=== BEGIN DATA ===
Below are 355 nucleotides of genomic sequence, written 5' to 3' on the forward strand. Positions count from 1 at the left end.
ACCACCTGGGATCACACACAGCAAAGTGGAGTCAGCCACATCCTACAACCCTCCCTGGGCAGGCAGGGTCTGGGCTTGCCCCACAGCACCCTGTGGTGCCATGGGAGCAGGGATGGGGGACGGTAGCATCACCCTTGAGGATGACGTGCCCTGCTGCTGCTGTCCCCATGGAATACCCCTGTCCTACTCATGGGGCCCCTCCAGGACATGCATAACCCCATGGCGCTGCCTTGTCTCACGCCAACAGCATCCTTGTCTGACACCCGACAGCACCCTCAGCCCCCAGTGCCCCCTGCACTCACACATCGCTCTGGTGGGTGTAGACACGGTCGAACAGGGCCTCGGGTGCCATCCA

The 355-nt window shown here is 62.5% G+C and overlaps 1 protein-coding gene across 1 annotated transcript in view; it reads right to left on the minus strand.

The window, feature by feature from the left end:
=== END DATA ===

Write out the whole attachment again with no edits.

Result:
Below are 355 nucleotides of genomic sequence, written 5' to 3' on the forward strand. Positions count from 1 at the left end.
ACCACCTGGGATCACACACAGCAAAGTGGAGTCAGCCACATCCTACAACCCTCCCTGGGCAGGCAGGGTCTGGGCTTGCCCCACAGCACCCTGTGGTGCCATGGGAGCAGGGATGGGGGACGGTAGCATCACCCTTGAGGATGACGTGCCCTGCTGCTGCTGTCCCCATGGAATACCCCTGTCCTACTCATGGGGCCCCTCCAGGACATGCATAACCCCATGGCGCTGCCTTGTCTCACGCCAACAGCATCCTTGTCTGACACCCGACAGCACCCTCAGCCCCCAGTGCCCCCTGCACTCACACATCGCTCTGGTGGGTGTAGACACGGTCGAACAGGGCCTCGGGTGCCATCCA

The 355-nt window shown here is 62.5% G+C and overlaps 1 protein-coding gene across 1 annotated transcript in view; it reads right to left on the minus strand.

The window, feature by feature from the left end: